The Arizona Humanities Council presents
The Paul Espinosa Border Film Festival is a community media project exploring the history and culture of our southwestern border through the medium of film. This 3-day film festival features five award-winning Espinosa films that capture the transformative energy of the men and women of the U.S.-Mexico borderlands, both past and present, and reflect a deep commitment to this community's culture, history, identity and struggle. In the telling of these meaningful stories, we seek to expand understanding, provoke dialogue, and honor emotions that link the experiences of these individuals to the larger human tapestry of our times. Each film will be introduced by filmmaker Paul Espinosa and will be followed by a discussion about the film with a humanities scholar and the filmmaker.
Film Festival Line-up
Friday, May 7th
|6:00 p.m. -||
Opening Coffee & Dessert Reception with Filmmaker Paul Espinosa
Arizona State University, Transborder Chicana/o & Latina/o Studies
7:00 p.m. - The Lemon Grove Incident
The story of the Mexican American community's response to a 1930 school board attempt to create a segregated school for their children leading to America's first successful legal desegregation case.
Post-film discussion facilitated by Dr. Luis Alvarez, University of California, San Diego
9:00 p.m. - The U.S-Mexican War: 1846-1848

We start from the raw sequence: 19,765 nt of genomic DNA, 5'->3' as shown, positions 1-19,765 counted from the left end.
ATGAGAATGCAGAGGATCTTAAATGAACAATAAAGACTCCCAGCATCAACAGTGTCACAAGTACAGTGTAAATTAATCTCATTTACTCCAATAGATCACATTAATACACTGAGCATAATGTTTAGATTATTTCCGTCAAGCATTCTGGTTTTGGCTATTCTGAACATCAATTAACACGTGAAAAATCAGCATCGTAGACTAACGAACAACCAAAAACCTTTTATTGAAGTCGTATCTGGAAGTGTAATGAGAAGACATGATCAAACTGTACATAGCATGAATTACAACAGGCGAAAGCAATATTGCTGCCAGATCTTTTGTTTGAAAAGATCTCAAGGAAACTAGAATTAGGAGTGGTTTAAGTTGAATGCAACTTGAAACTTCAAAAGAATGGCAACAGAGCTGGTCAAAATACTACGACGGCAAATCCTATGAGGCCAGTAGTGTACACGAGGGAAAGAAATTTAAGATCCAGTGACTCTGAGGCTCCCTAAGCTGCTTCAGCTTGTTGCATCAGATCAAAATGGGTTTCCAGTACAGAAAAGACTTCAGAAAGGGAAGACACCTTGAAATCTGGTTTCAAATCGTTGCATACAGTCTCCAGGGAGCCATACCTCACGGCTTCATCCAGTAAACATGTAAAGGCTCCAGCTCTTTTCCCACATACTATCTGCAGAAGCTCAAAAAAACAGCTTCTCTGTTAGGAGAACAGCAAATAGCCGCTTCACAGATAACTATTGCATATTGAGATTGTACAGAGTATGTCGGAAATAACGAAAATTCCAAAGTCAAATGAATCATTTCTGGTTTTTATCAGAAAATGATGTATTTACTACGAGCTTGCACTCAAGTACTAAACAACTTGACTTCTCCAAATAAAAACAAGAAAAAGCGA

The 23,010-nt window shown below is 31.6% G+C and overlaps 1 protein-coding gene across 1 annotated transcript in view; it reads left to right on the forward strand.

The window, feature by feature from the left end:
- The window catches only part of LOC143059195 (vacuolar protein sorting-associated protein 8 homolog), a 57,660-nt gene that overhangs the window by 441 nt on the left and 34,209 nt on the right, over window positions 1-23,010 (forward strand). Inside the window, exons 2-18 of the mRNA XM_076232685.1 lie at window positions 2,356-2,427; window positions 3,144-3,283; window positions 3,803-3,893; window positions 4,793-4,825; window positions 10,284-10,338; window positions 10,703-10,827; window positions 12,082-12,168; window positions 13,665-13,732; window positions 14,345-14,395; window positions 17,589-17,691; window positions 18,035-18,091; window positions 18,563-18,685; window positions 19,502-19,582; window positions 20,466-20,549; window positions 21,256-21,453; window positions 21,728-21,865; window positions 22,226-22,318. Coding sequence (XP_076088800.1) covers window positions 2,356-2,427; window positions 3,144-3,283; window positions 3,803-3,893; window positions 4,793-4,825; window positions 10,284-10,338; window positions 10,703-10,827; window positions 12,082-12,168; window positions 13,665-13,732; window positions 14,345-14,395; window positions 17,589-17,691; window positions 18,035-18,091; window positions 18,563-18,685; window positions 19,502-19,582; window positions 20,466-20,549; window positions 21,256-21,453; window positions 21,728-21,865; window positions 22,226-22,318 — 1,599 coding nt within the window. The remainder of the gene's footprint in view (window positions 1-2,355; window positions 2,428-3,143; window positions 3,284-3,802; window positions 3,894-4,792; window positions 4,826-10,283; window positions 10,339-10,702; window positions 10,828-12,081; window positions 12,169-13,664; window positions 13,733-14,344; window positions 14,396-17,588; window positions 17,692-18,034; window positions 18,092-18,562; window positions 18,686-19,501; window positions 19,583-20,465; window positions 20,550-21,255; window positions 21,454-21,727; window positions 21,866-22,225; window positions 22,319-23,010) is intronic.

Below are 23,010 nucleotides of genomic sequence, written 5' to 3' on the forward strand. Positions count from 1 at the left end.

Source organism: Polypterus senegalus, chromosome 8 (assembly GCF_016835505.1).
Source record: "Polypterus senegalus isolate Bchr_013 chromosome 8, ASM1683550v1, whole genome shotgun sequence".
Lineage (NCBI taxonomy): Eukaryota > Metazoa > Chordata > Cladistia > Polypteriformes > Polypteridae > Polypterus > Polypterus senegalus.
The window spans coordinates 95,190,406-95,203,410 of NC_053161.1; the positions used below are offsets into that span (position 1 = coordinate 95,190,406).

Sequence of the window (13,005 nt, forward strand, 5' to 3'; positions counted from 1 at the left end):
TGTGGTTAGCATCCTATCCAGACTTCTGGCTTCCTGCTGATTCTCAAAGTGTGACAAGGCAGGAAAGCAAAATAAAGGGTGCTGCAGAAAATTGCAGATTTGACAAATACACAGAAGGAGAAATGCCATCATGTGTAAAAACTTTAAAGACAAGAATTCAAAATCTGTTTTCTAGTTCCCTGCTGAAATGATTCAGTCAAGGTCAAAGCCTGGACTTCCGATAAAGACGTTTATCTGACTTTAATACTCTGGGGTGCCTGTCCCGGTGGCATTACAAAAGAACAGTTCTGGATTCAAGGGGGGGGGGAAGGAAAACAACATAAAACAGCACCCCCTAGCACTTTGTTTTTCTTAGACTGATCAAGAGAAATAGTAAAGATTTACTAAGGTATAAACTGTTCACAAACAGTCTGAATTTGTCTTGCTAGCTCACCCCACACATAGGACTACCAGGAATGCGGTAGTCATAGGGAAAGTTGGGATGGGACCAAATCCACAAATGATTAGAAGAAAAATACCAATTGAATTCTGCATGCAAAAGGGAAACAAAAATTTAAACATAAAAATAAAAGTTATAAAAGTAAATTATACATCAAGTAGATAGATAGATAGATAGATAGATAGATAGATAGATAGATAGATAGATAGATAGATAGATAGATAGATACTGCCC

This documentary examines the war which transformed the North American continent, shaping the destinies of both Mexico and the United States. It presents the historical, social and cultural forces surrounding this pivotal period in the history of two neighboring countries and the creation the US-Mexico border as we know it today.
Post-film discussion facilitated by Dr. Edward Escobar, Arizona State University
Saturday, May 8th
2:00 p.m. - Los Mineros/The Miners
This documentary recounts the story of Mexican-American miners and their struggle to shape the course of Arizona history between 1903 and 1947. The program profiles the rise and fall of the sister cities of Clifton-Morenci, where the mining of copper ore governed the lives of all the inhabitants.
Post-film discussion facilitated by Dr. Christine Marin, Arizona State University
4:00 p.m. - The Hunt for Pancho Villa
This film profiles Pancho Villa's dramatic raid on Columbus, New Mexico in 1916 and the American Punitive Expedition, led by General John "Blackjack" Pershing, sent to capture him. These events brought the U.S. and Mexico to the brink of war in the early part of the twentieth century.
Post-film discussion facilitated by Dr. Eduardo Pagan, Arizona State University
Sunday, May 9th
2:00 p.m. - ...and the earth did not swallow him
A feature film adaptation for PBS' American Playhouse series of Tomas Rivera's classic novel ...y no se lo trago la tierra. The film is a moving and powerful portrait of the life of a poor Mexican American boy and his migrant farm worker family as they struggle to adjust to life in American society.
Post-film discussion facilitated by Dr. Marivel Danielson, Arizona State University
5:00 p.m. - Closing Reception
The Paul Espinosa Film Festival is possible with the support of the Arizona Commission on the Arts, Tempe Center for the Arts, Tempe Cultural Services and Espinosa Productions.